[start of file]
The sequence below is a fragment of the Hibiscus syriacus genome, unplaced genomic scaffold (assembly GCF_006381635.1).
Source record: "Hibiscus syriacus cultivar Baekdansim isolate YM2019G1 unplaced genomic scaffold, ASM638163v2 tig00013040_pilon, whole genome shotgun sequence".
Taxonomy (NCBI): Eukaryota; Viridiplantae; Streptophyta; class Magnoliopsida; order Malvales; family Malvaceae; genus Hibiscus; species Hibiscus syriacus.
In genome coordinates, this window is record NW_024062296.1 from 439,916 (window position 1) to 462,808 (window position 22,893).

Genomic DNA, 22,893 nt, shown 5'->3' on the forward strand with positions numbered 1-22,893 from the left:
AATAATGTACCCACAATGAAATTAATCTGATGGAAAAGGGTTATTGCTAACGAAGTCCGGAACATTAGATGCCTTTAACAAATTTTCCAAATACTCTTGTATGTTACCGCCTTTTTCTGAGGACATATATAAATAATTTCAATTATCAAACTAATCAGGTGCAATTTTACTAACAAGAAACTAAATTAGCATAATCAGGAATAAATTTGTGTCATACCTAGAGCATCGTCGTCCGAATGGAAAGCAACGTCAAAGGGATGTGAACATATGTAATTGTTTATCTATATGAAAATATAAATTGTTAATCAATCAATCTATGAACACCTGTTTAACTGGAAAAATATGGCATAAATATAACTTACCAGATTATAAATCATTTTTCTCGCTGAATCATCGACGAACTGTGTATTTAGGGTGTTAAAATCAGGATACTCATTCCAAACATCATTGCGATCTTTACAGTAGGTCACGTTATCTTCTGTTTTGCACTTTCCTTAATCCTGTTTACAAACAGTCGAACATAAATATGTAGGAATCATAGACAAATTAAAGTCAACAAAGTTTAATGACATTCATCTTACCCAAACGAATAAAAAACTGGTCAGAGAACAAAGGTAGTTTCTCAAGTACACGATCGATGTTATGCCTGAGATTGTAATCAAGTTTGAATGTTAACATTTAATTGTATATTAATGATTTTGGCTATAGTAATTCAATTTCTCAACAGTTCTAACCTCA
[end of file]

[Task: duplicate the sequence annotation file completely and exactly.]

The sequence below is a fragment of the Hibiscus syriacus genome, unplaced genomic scaffold (assembly GCF_006381635.1).
Source record: "Hibiscus syriacus cultivar Baekdansim isolate YM2019G1 unplaced genomic scaffold, ASM638163v2 tig00013040_pilon, whole genome shotgun sequence".
Taxonomy (NCBI): Eukaryota; Viridiplantae; Streptophyta; class Magnoliopsida; order Malvales; family Malvaceae; genus Hibiscus; species Hibiscus syriacus.
In genome coordinates, this window is record NW_024062296.1 from 439,916 (window position 1) to 462,808 (window position 22,893).

Genomic DNA, 22,893 nt, shown 5'->3' on the forward strand with positions numbered 1-22,893 from the left:
AATAATGTACCCACAATGAAATTAATCTGATGGAAAAGGGTTATTGCTAACGAAGTCCGGAACATTAGATGCCTTTAACAAATTTTCCAAATACTCTTGTATGTTACCGCCTTTTTCTGAGGACATATATAAATAATTTCAATTATCAAACTAATCAGGTGCAATTTTACTAACAAGAAACTAAATTAGCATAATCAGGAATAAATTTGTGTCATACCTAGAGCATCGTCGTCCGAATGGAAAGCAACGTCAAAGGGATGTGAACATATGTAATTGTTTATCTATATGAAAATATAAATTGTTAATCAATCAATCTATGAACACCTGTTTAACTGGAAAAATATGGCATAAATATAACTTACCAGATTATAAATCATTTTTCTCGCTGAATCATCGACGAACTGTGTATTTAGGGTGTTAAAATCAGGATACTCATTCCAAACATCATTGCGATCTTTACAGTAGGTCACGTTATCTTCTGTTTTGCACTTTCCTTAATCCTGTTTACAAACAGTCGAACATAAATATGTAGGAATCATAGACAAATTAAAGTCAACAAAGTTTAATGACATTCATCTTACCCAAACGAATAAAAAACTGGTCAGAGAACAAAGGTAGTTTCTCAAGTACACGATCGATGTTATGCCTGAGATTGTAATCAAGTTTGAATGTTAACATTTAATTGTATATTAATGATTTTGGCTATAGTAATTCAATTTCTCAACAGTTCTAACCTCA